First part of your CV is the ticket to catching recruiter’s attention.
Only great resumes land job interviews. But there is a specific part of your resume that has to be greater perhaps greatest. Consider this: most of the times, you send your resume as an email attachment or a PDF file submitted through an online submission system. When hiring managers and recruiters open the file, only the top half — at most — is going to fill their screen.
Hence, this is the part where you need to focus the most. As theses recruitment managers need a reason to scroll down instead of tossing the current file away and moving to the next file. Note: There is an abundance of job seekers these days.
Utilizing the available space wisely
Web designers call this section above the fold. This term originates from the newspaper industry, where the most important headlines were printed literally above the part where the paper folded in half.
As you can only add limited information into this narrow space you have to be very careful about the contents of this section. The margins of your page should be set to a minimum and include brief contact details only. In this way you can make room for important information that is critical for a great CV.
You always put the best items of your shop in the window to attract more customers. It is therefore advised to use this section to introduce yourself in the most compelling–though not necessarily the most comprehensive–way, bullet out your core skills, and still have some space left to show off your most recent role.
Making a punchy profile is a good idea
Basically, your resume is a marketing document for your services as an employee, so starting with an elevator-style pitch is a great way to reel people in.
Making a career profile section comprising 5-8 lines that gives a high-level summary of your abilities in a well-written and persuasive manner is a great idea. A profile lets you summarize your experience and skills persuasively and tells the employer the benefits that you can provide to the role.
One thing that you should keep in mind here is that the employers don’t want to know about what you want. So, make sure that your profile doesn’t read like an objective statement. Your resume should be written purely to sell your talents help you land in the interview room.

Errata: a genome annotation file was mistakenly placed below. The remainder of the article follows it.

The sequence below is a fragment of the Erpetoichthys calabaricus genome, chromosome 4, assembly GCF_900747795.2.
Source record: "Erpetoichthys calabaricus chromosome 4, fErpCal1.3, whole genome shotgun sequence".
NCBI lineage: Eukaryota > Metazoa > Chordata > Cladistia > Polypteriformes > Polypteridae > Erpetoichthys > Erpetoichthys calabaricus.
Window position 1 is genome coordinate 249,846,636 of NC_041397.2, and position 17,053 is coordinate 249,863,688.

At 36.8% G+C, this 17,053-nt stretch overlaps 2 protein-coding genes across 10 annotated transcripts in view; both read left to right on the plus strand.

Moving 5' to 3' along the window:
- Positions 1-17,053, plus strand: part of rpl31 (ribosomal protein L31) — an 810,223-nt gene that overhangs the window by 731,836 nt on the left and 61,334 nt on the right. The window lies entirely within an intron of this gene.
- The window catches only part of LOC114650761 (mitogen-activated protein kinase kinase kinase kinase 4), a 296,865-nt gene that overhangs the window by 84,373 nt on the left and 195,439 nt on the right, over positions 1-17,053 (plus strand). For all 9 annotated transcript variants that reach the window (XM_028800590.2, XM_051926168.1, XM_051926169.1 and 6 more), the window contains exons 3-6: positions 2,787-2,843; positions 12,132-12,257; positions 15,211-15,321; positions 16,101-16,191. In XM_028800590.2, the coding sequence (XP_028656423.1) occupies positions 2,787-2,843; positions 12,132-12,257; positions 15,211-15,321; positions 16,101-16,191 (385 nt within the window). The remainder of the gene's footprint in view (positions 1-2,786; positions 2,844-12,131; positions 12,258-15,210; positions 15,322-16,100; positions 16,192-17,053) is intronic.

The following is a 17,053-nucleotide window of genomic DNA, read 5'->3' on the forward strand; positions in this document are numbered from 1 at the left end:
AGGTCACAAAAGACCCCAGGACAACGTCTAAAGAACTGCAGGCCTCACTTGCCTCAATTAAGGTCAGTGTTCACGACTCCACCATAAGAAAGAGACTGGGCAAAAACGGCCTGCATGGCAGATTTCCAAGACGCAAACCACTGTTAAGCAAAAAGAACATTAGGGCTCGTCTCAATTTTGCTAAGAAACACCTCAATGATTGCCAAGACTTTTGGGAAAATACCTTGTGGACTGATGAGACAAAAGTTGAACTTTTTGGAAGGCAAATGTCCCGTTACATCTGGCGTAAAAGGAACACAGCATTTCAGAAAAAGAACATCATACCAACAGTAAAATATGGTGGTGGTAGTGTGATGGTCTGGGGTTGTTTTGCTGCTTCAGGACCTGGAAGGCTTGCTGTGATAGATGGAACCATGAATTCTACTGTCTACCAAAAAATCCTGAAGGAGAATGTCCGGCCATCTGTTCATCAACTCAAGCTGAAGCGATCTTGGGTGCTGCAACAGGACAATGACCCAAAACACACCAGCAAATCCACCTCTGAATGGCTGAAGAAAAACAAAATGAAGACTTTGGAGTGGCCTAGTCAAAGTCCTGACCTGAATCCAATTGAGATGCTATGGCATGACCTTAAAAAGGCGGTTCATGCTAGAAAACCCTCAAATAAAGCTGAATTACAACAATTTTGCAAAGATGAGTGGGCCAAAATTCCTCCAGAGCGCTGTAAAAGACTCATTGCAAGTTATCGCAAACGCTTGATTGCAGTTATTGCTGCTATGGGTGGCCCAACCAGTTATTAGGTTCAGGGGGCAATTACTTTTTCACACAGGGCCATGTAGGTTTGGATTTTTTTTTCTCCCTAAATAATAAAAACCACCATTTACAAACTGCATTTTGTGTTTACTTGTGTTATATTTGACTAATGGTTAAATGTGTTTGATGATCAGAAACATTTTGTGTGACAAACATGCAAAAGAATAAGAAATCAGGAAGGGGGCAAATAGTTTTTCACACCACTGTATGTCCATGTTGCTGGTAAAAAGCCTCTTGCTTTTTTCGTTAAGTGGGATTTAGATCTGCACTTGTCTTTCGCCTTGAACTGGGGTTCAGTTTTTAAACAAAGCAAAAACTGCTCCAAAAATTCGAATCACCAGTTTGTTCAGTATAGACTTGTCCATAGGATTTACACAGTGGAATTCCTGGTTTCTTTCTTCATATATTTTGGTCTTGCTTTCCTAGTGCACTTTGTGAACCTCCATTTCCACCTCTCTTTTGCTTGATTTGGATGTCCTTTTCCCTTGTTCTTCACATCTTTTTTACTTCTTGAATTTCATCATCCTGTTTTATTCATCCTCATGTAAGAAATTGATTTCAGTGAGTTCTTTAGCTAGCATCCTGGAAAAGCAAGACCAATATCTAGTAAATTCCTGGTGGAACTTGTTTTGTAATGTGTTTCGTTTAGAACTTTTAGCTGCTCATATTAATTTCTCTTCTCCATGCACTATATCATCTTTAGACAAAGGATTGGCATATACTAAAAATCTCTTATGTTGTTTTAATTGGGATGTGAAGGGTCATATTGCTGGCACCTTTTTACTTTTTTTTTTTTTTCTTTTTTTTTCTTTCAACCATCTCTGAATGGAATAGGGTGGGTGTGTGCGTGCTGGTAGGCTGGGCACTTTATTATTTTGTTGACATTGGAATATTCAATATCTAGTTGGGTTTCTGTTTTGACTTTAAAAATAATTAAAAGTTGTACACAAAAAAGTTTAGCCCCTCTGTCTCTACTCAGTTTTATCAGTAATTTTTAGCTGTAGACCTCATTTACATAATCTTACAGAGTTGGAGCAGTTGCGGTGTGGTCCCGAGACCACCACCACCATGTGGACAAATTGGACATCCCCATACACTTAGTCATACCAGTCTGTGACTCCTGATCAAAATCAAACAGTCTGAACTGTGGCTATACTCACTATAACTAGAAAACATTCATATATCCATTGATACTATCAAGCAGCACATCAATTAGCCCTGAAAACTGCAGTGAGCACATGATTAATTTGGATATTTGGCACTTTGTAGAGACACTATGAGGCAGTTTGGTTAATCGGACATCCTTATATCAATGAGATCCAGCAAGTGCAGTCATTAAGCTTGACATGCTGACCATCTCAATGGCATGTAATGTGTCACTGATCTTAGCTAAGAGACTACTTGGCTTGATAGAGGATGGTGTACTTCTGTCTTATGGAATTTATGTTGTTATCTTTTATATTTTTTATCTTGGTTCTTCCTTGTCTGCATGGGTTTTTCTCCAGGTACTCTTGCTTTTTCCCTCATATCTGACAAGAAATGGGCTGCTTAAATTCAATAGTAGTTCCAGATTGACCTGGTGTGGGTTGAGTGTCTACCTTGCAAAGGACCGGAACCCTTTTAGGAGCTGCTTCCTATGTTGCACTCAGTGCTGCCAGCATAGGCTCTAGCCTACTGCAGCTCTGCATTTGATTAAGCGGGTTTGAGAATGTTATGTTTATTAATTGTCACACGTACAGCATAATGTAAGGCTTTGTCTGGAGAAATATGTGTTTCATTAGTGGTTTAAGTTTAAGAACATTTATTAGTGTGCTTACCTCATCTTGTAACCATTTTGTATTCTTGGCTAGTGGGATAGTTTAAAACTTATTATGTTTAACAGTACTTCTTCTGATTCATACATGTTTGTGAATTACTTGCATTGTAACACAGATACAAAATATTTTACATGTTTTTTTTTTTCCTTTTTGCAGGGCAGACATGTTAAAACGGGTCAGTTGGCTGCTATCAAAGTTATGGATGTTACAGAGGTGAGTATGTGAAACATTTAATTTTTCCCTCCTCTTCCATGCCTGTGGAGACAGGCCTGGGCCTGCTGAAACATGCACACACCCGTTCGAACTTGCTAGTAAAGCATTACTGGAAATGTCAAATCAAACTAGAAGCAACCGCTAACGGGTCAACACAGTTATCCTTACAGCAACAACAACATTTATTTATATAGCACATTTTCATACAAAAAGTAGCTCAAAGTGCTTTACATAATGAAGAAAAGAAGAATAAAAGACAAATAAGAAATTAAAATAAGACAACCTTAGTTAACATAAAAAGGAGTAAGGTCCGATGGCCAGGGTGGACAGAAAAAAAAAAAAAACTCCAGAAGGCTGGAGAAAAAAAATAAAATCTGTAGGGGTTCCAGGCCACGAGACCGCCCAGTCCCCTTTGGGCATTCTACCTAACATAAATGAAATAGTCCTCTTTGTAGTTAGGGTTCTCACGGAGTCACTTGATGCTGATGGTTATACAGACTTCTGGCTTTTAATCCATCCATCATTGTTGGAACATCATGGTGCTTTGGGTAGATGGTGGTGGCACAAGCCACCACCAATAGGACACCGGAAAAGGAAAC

If you opt for a profile, avoid tired clichés like, “hardworking team player, dedicated to achieving results.” They may sound impressive but do not describe what you’ll actually do in the workplace.
You may well be a hardworking team player, but it’s better to demonstrate this point with evidence, rather than simply stating it. Instead, you should try saying that “established IT sales consultant with five years of experience providing multi million-dollar database solutions to global retail organizations.”
It is imperative to offer a brief extract of context, factual evidence, and even metrics, while giving the impression that you’re a results-driven hard worker — all before getting to your work experience section.
Include a core skills section
This section simply consists of a list of bullet points highlighting your most in-demand skills and knowledge. It is intended to give the recruiters an instant snapshot of your skillset at a glance. The section follows personal profile section.
It is important for you to do your homework and find out, which skills are more important to this company. This section, however, should include essential talents only. Each of the talents should be kept short and punchy–at three words or less.
Highlight most recent role
If the position you are applying for is similar to your most recent role, it is important that the recruitment managers encounter this information when they open your CV.
Head the role up with an outline giving a description of the organization you work for, where you sit within the hierarchy, and an overall summary of your accomplishments on the job. The key here is to demonstrate as many sought-after talents above the fold as you can.
It is a good idea to include an impressive achievement with measurable outcomes. It will prove the impact you’ve made.
Any instances where you saved costs, generated revenue, or improved efficiency are always worth noting. For example: “negotiated new supplier deals resulting in a 10% decrease in budget spend annually” or, “delivered all project deliverables three months ahead of scheduled deadline.”
Such statements enable the recruiters to see the true scale of your work and benchmark you against their own standards.
Your chances of getting that interview call will increase manifolds if you succeed in creating a well-crafted resume that features the best of your talents in the first third or so of the document. Millions of wooden pallets end up in landfills every year.